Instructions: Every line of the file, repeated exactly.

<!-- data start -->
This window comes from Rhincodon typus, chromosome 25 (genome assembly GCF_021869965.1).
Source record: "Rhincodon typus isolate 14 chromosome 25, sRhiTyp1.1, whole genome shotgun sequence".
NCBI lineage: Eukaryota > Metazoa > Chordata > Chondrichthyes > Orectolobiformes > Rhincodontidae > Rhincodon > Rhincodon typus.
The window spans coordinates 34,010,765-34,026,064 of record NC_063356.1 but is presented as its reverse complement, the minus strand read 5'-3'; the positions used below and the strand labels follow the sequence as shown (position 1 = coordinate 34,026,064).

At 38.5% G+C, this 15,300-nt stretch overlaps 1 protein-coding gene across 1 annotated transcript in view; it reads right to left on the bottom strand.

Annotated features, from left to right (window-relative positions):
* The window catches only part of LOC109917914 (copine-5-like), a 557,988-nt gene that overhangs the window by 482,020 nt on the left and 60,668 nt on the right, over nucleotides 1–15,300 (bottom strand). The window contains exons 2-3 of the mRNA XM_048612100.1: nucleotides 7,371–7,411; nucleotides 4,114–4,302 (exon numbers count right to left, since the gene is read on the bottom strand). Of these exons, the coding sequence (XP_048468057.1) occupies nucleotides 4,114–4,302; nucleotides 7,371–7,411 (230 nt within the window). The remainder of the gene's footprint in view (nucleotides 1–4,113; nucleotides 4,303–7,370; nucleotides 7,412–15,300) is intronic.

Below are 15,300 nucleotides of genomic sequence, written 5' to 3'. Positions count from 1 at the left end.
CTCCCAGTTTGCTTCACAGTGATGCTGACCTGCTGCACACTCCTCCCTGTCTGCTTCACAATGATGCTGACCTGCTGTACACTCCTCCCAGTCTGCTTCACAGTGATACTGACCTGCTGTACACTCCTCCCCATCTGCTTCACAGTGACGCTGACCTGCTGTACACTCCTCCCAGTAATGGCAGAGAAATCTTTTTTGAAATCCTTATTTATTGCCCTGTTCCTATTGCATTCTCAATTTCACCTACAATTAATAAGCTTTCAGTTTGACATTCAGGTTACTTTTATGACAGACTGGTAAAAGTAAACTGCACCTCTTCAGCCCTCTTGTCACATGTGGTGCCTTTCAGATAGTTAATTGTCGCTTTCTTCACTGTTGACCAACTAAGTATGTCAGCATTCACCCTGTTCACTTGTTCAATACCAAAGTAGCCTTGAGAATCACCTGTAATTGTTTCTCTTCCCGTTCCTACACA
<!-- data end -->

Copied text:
This window comes from Rhincodon typus, chromosome 25 (genome assembly GCF_021869965.1).
Source record: "Rhincodon typus isolate 14 chromosome 25, sRhiTyp1.1, whole genome shotgun sequence".
NCBI lineage: Eukaryota > Metazoa > Chordata > Chondrichthyes > Orectolobiformes > Rhincodontidae > Rhincodon > Rhincodon typus.
The window spans coordinates 34,010,765-34,026,064 of record NC_063356.1 but is presented as its reverse complement, the minus strand read 5'-3'; the positions used below and the strand labels follow the sequence as shown (position 1 = coordinate 34,026,064).

At 38.5% G+C, this 15,300-nt stretch overlaps 1 protein-coding gene across 1 annotated transcript in view; it reads right to left on the bottom strand.

Annotated features, from left to right (window-relative positions):
* The window catches only part of LOC109917914 (copine-5-like), a 557,988-nt gene that overhangs the window by 482,020 nt on the left and 60,668 nt on the right, over nucleotides 1–15,300 (bottom strand). The window contains exons 2-3 of the mRNA XM_048612100.1: nucleotides 7,371–7,411; nucleotides 4,114–4,302 (exon numbers count right to left, since the gene is read on the bottom strand). Of these exons, the coding sequence (XP_048468057.1) occupies nucleotides 4,114–4,302; nucleotides 7,371–7,411 (230 nt within the window). The remainder of the gene's footprint in view (nucleotides 1–4,113; nucleotides 4,303–7,370; nucleotides 7,412–15,300) is intronic.

Below are 15,300 nucleotides of genomic sequence, written 5' to 3'. Positions count from 1 at the left end.
CTCCCAGTTTGCTTCACAGTGATGCTGACCTGCTGCACACTCCTCCCTGTCTGCTTCACAATGATGCTGACCTGCTGTACACTCCTCCCAGTCTGCTTCACAGTGATACTGACCTGCTGTACACTCCTCCCCATCTGCTTCACAGTGACGCTGACCTGCTGTACACTCCTCCCAGTAATGGCAGAGAAATCTTTTTTGAAATCCTTATTTATTGCCCTGTTCCTATTGCATTCTCAATTTCACCTACAATTAATAAGCTTTCAGTTTGACATTCAGGTTACTTTTATGACAGACTGGTAAAAGTAAACTGCACCTCTTCAGCCCTCTTGTCACATGTGGTGCCTTTCAGATAGTTAATTGTCGCTTTCTTCACTGTTGACCAACTAAGTATGTCAGCATTCACCCTGTTCACTTGTTCAATACCAAAGTAGCCTTGAGAATCACCTGTAATTGTTTCTCTTCCCGTTCCTACACA